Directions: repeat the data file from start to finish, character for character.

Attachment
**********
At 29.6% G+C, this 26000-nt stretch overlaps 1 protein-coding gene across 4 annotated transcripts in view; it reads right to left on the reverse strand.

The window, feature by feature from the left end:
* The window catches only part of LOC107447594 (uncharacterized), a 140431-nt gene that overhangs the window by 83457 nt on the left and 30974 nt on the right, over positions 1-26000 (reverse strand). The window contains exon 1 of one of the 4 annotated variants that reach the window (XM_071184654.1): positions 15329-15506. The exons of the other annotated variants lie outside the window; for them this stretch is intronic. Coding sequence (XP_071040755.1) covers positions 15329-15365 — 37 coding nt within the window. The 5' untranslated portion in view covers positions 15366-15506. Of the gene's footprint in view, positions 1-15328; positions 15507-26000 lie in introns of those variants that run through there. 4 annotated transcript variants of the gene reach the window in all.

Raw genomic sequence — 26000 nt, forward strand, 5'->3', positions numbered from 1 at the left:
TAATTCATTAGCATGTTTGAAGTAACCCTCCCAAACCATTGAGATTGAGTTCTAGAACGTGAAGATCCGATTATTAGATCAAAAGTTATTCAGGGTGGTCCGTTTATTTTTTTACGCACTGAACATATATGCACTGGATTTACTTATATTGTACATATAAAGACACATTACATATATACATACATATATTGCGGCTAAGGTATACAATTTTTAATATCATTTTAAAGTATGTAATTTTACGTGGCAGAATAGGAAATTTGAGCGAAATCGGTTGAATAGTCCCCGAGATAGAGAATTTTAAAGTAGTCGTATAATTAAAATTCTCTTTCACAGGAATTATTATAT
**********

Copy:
At 29.6% G+C, this 26000-nt stretch overlaps 1 protein-coding gene across 4 annotated transcripts in view; it reads right to left on the reverse strand.

The window, feature by feature from the left end:
* The window catches only part of LOC107447594 (uncharacterized), a 140431-nt gene that overhangs the window by 83457 nt on the left and 30974 nt on the right, over positions 1-26000 (reverse strand). The window contains exon 1 of one of the 4 annotated variants that reach the window (XM_071184654.1): positions 15329-15506. The exons of the other annotated variants lie outside the window; for them this stretch is intronic. Coding sequence (XP_071040755.1) covers positions 15329-15365 — 37 coding nt within the window. The 5' untranslated portion in view covers positions 15366-15506. Of the gene's footprint in view, positions 1-15328; positions 15507-26000 lie in introns of those variants that run through there. 4 annotated transcript variants of the gene reach the window in all.

Raw genomic sequence — 26000 nt, forward strand, 5'->3', positions numbered from 1 at the left:
TAATTCATTAGCATGTTTGAAGTAACCCTCCCAAACCATTGAGATTGAGTTCTAGAACGTGAAGATCCGATTATTAGATCAAAAGTTATTCAGGGTGGTCCGTTTATTTTTTTACGCACTGAACATATATGCACTGGATTTACTTATATTGTACATATAAAGACACATTACATATATACATACATATATTGCGGCTAAGGTATACAATTTTTAATATCATTTTAAAGTATGTAATTTTACGTGGCAGAATAGGAAATTTGAGCGAAATCGGTTGAATAGTCCCCGAGATAGAGAATTTTAAAGTAGTCGTATAATTAAAATTCTCTTTCACAGGAATTATTATAT